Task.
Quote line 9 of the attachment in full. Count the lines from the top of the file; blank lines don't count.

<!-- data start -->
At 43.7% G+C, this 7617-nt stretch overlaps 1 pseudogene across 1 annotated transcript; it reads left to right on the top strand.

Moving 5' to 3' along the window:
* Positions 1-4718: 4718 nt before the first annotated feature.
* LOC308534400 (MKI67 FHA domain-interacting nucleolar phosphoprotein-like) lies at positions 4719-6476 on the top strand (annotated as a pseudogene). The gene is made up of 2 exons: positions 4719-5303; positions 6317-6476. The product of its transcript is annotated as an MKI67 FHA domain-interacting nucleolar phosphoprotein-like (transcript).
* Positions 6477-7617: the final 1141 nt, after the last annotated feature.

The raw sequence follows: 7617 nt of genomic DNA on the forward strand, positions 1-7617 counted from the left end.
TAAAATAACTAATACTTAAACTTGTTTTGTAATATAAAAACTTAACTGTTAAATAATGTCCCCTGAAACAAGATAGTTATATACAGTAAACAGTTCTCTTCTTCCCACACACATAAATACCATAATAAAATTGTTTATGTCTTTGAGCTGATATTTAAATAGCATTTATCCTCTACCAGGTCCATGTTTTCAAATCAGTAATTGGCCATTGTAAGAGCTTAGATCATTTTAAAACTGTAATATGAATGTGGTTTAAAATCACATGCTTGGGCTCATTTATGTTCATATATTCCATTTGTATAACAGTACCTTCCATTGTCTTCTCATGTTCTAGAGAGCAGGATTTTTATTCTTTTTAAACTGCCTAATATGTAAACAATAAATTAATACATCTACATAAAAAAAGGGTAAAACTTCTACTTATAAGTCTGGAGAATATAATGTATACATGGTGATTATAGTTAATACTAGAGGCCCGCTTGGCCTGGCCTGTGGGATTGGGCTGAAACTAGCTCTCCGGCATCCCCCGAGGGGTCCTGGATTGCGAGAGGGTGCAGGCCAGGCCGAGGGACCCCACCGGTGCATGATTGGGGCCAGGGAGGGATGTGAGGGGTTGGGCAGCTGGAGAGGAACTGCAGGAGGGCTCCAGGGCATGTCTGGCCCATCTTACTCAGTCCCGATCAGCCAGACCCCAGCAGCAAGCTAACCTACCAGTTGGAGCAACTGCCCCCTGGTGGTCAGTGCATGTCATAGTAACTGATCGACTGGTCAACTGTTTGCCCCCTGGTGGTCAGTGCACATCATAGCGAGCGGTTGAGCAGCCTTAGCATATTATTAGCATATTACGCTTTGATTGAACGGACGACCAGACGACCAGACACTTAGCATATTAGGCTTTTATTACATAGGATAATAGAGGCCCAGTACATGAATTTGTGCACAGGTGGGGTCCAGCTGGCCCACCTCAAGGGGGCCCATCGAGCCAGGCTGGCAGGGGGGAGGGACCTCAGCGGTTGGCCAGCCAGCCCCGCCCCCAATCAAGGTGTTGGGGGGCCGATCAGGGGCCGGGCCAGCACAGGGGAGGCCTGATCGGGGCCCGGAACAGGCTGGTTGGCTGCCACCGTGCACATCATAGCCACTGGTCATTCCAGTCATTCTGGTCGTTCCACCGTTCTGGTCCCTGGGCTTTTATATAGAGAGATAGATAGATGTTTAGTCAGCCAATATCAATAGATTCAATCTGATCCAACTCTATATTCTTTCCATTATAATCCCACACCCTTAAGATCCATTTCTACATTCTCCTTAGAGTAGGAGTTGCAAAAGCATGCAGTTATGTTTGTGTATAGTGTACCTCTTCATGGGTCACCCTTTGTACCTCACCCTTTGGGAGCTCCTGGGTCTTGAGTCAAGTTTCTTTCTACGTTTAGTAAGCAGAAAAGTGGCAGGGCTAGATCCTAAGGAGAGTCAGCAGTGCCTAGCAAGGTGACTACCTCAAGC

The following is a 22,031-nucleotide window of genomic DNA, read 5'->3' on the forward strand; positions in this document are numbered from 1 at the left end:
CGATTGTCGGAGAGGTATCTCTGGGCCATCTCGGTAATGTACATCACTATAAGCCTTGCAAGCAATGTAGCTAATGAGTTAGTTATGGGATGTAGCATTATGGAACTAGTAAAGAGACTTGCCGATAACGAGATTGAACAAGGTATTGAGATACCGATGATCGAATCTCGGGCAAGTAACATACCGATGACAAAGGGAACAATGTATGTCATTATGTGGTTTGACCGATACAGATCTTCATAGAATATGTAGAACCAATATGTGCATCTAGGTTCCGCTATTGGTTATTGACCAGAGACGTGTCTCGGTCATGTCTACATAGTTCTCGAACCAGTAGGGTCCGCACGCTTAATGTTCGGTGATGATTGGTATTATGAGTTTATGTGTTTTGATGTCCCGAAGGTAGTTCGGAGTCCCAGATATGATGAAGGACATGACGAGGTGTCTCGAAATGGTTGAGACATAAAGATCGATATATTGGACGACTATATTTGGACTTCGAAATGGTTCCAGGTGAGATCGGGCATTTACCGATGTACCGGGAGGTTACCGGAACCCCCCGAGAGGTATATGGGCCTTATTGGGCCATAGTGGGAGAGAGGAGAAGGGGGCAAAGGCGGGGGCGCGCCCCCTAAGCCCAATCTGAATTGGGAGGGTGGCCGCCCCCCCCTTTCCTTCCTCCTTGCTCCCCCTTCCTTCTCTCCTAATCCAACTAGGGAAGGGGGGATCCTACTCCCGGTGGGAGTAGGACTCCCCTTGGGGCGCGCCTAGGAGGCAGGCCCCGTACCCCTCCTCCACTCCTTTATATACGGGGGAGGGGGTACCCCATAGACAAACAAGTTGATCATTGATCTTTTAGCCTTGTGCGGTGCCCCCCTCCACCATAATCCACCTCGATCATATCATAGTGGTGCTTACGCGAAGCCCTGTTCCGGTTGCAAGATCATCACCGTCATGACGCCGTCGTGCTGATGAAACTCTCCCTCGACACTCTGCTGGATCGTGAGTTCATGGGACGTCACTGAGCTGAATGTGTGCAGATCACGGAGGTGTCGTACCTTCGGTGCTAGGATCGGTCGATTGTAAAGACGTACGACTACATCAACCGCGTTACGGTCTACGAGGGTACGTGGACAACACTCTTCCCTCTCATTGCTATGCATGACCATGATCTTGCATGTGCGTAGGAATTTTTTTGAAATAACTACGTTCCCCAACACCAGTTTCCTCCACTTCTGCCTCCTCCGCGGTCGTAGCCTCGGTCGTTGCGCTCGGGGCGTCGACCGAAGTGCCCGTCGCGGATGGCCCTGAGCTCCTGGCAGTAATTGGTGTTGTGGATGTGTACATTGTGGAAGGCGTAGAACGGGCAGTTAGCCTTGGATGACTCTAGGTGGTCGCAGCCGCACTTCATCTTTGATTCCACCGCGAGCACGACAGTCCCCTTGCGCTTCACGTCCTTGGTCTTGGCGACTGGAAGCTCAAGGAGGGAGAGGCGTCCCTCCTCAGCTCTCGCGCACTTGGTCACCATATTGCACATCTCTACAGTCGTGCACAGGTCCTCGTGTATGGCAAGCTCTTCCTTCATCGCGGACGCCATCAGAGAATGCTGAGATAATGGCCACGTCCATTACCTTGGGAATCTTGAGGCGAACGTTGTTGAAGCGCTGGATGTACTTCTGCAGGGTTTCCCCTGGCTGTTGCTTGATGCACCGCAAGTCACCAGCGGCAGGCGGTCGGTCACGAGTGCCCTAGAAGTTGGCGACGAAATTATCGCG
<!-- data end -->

CGATTGTCGGAGAGGTATCTCTGGGCCATCTCGGTAATGTACATCACTATAAGCCTTGCAAGCAATGTAGCTAATGAGTTAGTTATGGGATGTAGCATTATGGAACTAGTAAAGAGACTTGCCGATAACGAGATTGAACAAGGTATTGAGATACCGATGATCGAATCTCGGGCAAGTAACATACCGATGACAAAGGGAACAATGTATGTCATTATGTGGTTTGACCGATACAGATCTTCATAGAATATGTAGAACCAATATGTGCATCTAGGTTCCGCTATTGGTTATTGACCAGAGACGTGTCTCGGTCATGTCTACATAGTTCTCGAACCAGTAGGGTCCGCACGCTTAATGTTCGGTGATGATTGGTATTATGAGTTTATGTGTTTTGATGTCCCGAAGGTAGTTCGGAGTCCCAGATATGATGAAGGACATGACGAGGTGTCTCGAAATGGTTGAGACATAAAGATCGATATATTGGACGACTATATTTGGACTTCGAAATGGTTCCAGGTGAGATCGGGCATTTACCGATGTACCGGGAGGTTACCGGAACCCCCCGAGAGGTATATGGGCCTTATTGGGCCATAGTGGGAGAGAGGAGAAGGGGGCAAAGGCGGGGGCGCGCCCCCTAAGCCCAATCTGAATTGGGAGGGTGGCCGCCCCCCCCTTTCCTTCCTCCTTGCTCCCCCTTCCTTCTCTCCTAATCCAACTAGGGAAGGGGGGATCCTACTCCCGGTGGGAGTAGGACTCCCCTTGGGGCGCGCCTAGGAGGCAGGCCCCGTACCCCTCCTCCACTCCTTTATATACGGGGGAGGGGGTACCCCATAGACAAACAAGTTGATCATTGATCTTTTAGCCTTGTGCGGTGCCCCCCTCCACCATAATCCACCTCGATCATATCATAGTGGTGCTTACGCGAAGCCCTGTTCCGGTTGCAAGATCATCACCGTCATGACGCCGTCGTGCTGATGAAACTCTCCCTCGACACTCTGCTGGATCGTGAGTTCATGGGACGTCACTGAGCTGAATGTGTGCAGATCACGGAGGTGTCGTACCTTCGGTGCTAGGATCGGTCGATTGTAAAGACGTACGACTACATCAACCGCGTTACGGTCTACGAGGGTACGTGGACAACACTCTTCCCTCTCATTGCTATGCATGACCATGATCTTGCATGTGCGTAGGAATTTTTTTGAAATAACTACGTTCCCCAACACCAGTTTCCTCCACTTCTGCCTCCTCCGCGGTCGTAGCCTCGGTCGTTGCGCTCGGGGCGTCGACCGAAGTGCCCGTCGCGGATGGCCCTGAGCTCCTGGCAGTAATTGGTGTTGTGGATGTGTACATTGTGGAAGGCGTAGAACGGGCAGTTAGCCTTGGATGACTCTAGGTGGTCGCAGCCGCACTTCATCTTTGATTCCACCGCGAGCACGACAGTCCCCTTGCGCTTCACGTCCTTGGTCTTGGCGACTGGAAGCTCAAGGAGGGAGAGGCGTCCCTCCTCAGCTCTCGCGCACTTGGTCACCATATTGCACATCTCTACAGTCGTGCACAGGTCCTCGTGTATGGCAAGCTCTTCCTTCATCGCGGACGCCATCAGAGAATGCTGAGATAATGGCCACGTCCATTACCTTGGGAATCTTGAGGCGAACGTTGTTGAAGCGCTGGATGTACTTCTGCAGGGTTTCCCCTGGCTGTTGCTTGATGCACCGCAAGTCACCAGCGGCAGGCGGTCGGTCACGAGTGCCCTAGAAGTTGGCGACGAAATTATCGCG